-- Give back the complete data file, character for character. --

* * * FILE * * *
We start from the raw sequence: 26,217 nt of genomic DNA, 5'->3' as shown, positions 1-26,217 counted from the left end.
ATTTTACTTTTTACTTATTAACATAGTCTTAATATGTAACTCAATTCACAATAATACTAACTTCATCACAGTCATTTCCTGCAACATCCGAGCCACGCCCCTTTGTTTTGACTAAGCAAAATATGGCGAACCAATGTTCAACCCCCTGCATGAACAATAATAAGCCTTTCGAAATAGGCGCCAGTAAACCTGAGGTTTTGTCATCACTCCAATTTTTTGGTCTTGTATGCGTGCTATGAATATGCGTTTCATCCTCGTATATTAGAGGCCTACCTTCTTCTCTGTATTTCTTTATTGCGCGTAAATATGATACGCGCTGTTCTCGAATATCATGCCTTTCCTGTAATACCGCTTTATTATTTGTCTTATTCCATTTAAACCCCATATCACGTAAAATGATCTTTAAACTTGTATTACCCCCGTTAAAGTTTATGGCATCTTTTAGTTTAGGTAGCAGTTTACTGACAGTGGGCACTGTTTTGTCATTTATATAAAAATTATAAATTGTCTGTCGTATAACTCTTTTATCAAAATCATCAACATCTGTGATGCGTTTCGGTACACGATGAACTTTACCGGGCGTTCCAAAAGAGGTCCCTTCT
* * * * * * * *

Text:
We start from the raw sequence: 26,217 nt of genomic DNA, 5'->3' as shown, positions 1-26,217 counted from the left end.
ATTTTACTTTTTACTTATTAACATAGTCTTAATATGTAACTCAATTCACAATAATACTAACTTCATCACAGTCATTTCCTGCAACATCCGAGCCACGCCCCTTTGTTTTGACTAAGCAAAATATGGCGAACCAATGTTCAACCCCCTGCATGAACAATAATAAGCCTTTCGAAATAGGCGCCAGTAAACCTGAGGTTTTGTCATCACTCCAATTTTTTGGTCTTGTATGCGTGCTATGAATATGCGTTTCATCCTCGTATATTAGAGGCCTACCTTCTTCTCTGTATTTCTTTATTGCGCGTAAATATGATACGCGCTGTTCTCGAATATCATGCCTTTCCTGTAATACCGCTTTATTATTTGTCTTATTCCATTTAAACCCCATATCACGTAAAATGATCTTTAAACTTGTATTACCCCCGTTAAAGTTTATGGCATCTTTTAGTTTAGGTAGCAGTTTACTGACAGTGGGCACTGTTTTGTCATTTATATAAAAATTATAAATTGTCTGTCGTATAACTCTTTTATCAAAATCATCAACATCTGTGATGCGTTTCGGTACACGATGAACTTTACCGGGCGTTCCAAAAGAGGTCCCTTCT